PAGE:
• +1. You can either be smart and aware of your surroundings, or you can be naive and think that everyone is all about peace and love, regardless of how suspicious they look.

      • +1 Sad but true

      • anybody in hoodies. really, it’s not about race, it’s about what you wear and how you carry yourself. ain’t nobody gonna freak out over a young black dude in a suit or hipster garb on 14th.

    • keep in mind that the perpetrators are looking for certain characteristics in their victims as well – talking on the phone/listening to music/otherwise not paying attention as you stroll along late at night/alone/with your really expensive phone/device while carrying your laptop bag.

      stay alert, walk quickly, keep your phone in your pocket, choose well-lit routes. same way you stay safe in any other city, where crime is always “random”.

  • I live off of 14th in that area and the other night saw a young man following another pedestrian very closely down our side street. He occasionally made some yelping noise in the pedestrian’s ear. The pedestrian ignored him and the young man eventually turned back and walked back to a group of 2 other friends laughing. It was obviously he was trying to scare the man and laugh it up with friends. I wonder if my partner and I hadn’t been obviously watching from across the street what would have happened. Or if the pedestrian hadn’t ignored him — this was about 8pm.

    • Let’s just put it out there – African-American agression towards whites is tolerated in DC. I know this makes people – both black and white – uncomfortable to admit this, but it’s true. I see it anywhere in DC that blacks and whites intermingle. Is it racist? Yeah, it is – I cannot remember the last time I saw a group of black kids gets on the metro without seeing them or hearing them start getting verbally or physically aggressive with the white people around them.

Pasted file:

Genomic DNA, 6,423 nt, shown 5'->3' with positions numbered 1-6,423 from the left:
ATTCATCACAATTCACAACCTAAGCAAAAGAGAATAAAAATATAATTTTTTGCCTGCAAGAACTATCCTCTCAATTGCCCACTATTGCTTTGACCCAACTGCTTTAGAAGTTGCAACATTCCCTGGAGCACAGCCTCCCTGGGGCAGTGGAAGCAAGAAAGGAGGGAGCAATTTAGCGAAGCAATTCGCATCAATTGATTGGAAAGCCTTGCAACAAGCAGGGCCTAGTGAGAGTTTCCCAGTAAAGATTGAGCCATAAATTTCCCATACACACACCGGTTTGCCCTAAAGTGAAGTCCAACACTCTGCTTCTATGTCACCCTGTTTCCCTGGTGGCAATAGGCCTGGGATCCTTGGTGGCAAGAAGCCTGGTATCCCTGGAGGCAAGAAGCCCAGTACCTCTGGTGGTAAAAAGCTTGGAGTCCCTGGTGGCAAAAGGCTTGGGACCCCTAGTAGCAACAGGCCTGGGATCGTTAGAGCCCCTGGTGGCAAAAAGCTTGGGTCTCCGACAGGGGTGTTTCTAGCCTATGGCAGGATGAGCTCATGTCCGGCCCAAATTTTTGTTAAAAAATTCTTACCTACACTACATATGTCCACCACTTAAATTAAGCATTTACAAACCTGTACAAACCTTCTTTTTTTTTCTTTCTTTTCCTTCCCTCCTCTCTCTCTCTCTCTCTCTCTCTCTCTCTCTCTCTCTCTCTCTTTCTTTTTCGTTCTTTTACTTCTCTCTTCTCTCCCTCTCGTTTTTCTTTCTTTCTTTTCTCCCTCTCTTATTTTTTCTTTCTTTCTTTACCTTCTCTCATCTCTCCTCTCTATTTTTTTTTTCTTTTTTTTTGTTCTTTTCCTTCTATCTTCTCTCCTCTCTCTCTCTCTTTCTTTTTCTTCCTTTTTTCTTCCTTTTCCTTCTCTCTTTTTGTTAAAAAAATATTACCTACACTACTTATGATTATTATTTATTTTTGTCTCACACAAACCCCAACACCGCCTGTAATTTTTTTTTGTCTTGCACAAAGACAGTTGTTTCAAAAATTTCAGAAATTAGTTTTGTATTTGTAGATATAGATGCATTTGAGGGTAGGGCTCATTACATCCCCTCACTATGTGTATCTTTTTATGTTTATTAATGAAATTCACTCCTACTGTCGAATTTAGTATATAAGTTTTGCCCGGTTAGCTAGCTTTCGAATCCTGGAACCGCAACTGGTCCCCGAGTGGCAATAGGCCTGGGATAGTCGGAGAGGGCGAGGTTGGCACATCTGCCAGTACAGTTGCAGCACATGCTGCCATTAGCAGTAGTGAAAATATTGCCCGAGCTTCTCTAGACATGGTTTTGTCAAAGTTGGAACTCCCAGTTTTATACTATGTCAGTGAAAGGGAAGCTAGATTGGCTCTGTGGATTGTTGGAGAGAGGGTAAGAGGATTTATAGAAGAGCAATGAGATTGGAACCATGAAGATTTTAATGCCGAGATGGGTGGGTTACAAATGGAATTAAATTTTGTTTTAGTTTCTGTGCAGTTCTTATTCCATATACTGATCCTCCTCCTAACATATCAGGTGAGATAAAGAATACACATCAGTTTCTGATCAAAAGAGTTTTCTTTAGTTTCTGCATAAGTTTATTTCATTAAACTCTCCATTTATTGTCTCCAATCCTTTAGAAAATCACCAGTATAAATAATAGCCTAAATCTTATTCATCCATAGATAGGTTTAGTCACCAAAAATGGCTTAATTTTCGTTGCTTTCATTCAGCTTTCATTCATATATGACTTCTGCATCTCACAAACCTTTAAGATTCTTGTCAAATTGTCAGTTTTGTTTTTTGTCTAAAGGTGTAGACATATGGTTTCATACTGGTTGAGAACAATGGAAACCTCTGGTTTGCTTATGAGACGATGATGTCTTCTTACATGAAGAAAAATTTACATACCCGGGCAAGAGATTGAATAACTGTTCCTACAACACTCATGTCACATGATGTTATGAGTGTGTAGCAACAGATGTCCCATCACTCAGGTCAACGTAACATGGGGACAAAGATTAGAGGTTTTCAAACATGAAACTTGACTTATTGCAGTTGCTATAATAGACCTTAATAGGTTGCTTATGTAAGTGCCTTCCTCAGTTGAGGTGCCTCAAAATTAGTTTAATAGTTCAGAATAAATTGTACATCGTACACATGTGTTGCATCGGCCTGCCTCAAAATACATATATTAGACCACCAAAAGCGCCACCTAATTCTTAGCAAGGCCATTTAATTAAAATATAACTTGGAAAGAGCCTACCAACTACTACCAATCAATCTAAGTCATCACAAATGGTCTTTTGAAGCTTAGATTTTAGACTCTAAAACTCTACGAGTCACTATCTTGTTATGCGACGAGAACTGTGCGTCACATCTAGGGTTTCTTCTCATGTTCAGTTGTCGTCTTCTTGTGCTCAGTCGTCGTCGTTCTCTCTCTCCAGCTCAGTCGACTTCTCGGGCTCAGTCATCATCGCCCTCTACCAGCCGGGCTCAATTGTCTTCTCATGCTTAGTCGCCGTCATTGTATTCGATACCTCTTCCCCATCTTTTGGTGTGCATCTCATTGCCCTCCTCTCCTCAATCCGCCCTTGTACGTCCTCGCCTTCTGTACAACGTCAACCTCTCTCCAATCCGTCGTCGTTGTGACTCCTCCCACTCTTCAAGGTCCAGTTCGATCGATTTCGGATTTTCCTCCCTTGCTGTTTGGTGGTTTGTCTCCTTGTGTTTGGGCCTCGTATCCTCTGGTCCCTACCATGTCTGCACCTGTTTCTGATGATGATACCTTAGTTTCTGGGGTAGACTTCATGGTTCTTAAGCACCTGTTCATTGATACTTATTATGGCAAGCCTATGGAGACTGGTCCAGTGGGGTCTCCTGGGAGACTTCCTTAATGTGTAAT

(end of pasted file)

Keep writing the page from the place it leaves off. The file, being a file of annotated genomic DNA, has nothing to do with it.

How many times have I seen groups of white kids doing this. Zero.

      I am white, and my black/Thai wife agrees with me.

  • I really don’t understand people who choose to use ipads on the metro. I feel like it’s just a matter of time before something happens to it. I use my kindle only because it is not nearly as flashy as an ipad and at a fifth of the price, much easier to replace.

    • I only read books on the Metro and I’ve never been mugged. None of those thugs are going to steal a book. Remember what Chris Rock said about that?

    • So you assume your technology will be stolen? And question why anyone with a convenient and highly portable device that has a ton of potentially productive and/or entertainment applications would want that device with them each day in a city where the average commute probably consumes 60-80 mins. a day?

      I don’t question your stance, and grant you that it’s the pragmatic one, but it basically admits capitulation to the lowest common denominator and an acceptance of a self-imposed, less-than-optimal lifestyle to accomodate sh*tty people. In other words, I’ll adapt my lifestyle rather than expect sh*tty people to adapt theirs or the government to force sh*tty people to adapt theirs.

      Dare I say it? This is why we can’t have nice things.

      • No, I understand why someone would want to have their ipad with them. I get bored on my 60 minute commute just reading from my kindle. However, I know that I would be incredibly upset to lose such a valuable possession. And I think the same goes for most people. So in my mind, if you’re an intelligent person and you value your ipad, don’t take it out on the metro where it is well known that there are thiefs.

  • I’ve lived in cities since I was a legal adult and always thought I’d be a city girl. After I moved here, however, I was pining for suburbia. In ALL urban settings, you have to be on guard, and maybe it’s my perception but DC seems to have more than its fair share of crime. It’s a shame, because this place has such potential.

    As far as how I regard avoiding criminals (which I’ve been lucky enough to do – knock of wood) is regard EVERYONE as the person that’s going to mug you OR your friend after you get mugged. Also, if anyone looks like they wouldn’t want to be identified (hood up around their face, dark clothes), it’s probably a safe bet to avoid them.

    • The great thing about DC is that our first ring suburbs are also very urban (more urban than most of DC). Inside the beltway NoVa and MoCo give people the option of a walkable, diverse lifestyle with lower crime rates and less high-density low-income projects.